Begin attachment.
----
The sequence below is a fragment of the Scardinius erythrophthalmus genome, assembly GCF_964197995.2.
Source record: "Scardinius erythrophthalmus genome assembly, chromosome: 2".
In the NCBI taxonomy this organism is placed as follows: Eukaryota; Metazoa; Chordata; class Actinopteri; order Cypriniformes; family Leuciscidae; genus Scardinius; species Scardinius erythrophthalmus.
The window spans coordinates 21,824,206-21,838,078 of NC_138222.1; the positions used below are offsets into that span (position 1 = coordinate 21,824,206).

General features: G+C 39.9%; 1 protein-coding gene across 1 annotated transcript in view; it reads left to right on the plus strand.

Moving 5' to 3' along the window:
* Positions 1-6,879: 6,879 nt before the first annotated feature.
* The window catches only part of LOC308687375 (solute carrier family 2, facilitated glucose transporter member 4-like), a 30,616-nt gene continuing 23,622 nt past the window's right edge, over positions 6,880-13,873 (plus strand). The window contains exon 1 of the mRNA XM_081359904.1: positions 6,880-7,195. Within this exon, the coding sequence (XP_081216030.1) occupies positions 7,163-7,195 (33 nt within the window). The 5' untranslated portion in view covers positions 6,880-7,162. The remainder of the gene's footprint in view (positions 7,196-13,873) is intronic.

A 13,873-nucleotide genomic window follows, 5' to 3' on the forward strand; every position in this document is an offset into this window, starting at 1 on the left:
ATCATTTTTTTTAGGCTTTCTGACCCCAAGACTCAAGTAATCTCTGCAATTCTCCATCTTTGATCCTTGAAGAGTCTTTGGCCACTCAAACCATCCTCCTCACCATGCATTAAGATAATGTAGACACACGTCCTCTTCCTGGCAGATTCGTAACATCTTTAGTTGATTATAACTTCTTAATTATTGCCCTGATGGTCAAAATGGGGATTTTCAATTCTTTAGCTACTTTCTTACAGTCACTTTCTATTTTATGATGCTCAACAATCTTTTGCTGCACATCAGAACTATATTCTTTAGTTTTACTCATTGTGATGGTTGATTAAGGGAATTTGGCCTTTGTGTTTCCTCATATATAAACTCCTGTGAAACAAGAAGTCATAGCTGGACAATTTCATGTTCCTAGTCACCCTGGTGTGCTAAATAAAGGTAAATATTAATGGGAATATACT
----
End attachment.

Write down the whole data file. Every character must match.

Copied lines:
The sequence below is a fragment of the Scardinius erythrophthalmus genome, assembly GCF_964197995.2.
Source record: "Scardinius erythrophthalmus genome assembly, chromosome: 2".
In the NCBI taxonomy this organism is placed as follows: Eukaryota; Metazoa; Chordata; class Actinopteri; order Cypriniformes; family Leuciscidae; genus Scardinius; species Scardinius erythrophthalmus.
The window spans coordinates 21,824,206-21,838,078 of NC_138222.1; the positions used below are offsets into that span (position 1 = coordinate 21,824,206).

General features: G+C 39.9%; 1 protein-coding gene across 1 annotated transcript in view; it reads left to right on the plus strand.

Moving 5' to 3' along the window:
* Positions 1-6,879: 6,879 nt before the first annotated feature.
* The window catches only part of LOC308687375 (solute carrier family 2, facilitated glucose transporter member 4-like), a 30,616-nt gene continuing 23,622 nt past the window's right edge, over positions 6,880-13,873 (plus strand). The window contains exon 1 of the mRNA XM_081359904.1: positions 6,880-7,195. Within this exon, the coding sequence (XP_081216030.1) occupies positions 7,163-7,195 (33 nt within the window). The 5' untranslated portion in view covers positions 6,880-7,162. The remainder of the gene's footprint in view (positions 7,196-13,873) is intronic.

A 13,873-nucleotide genomic window follows, 5' to 3' on the forward strand; every position in this document is an offset into this window, starting at 1 on the left:
ATCATTTTTTTTAGGCTTTCTGACCCCAAGACTCAAGTAATCTCTGCAATTCTCCATCTTTGATCCTTGAAGAGTCTTTGGCCACTCAAACCATCCTCCTCACCATGCATTAAGATAATGTAGACACACGTCCTCTTCCTGGCAGATTCGTAACATCTTTAGTTGATTATAACTTCTTAATTATTGCCCTGATGGTCAAAATGGGGATTTTCAATTCTTTAGCTACTTTCTTACAGTCACTTTCTATTTTATGATGCTCAACAATCTTTTGCTGCACATCAGAACTATATTCTTTAGTTTTACTCATTGTGATGGTTGATTAAGGGAATTTGGCCTTTGTGTTTCCTCATATATAAACTCCTGTGAAACAAGAAGTCATAGCTGGACAATTTCATGTTCCTAGTCACCCTGGTGTGCTAAATAAAGGTAAATATTAATGGGAATATACT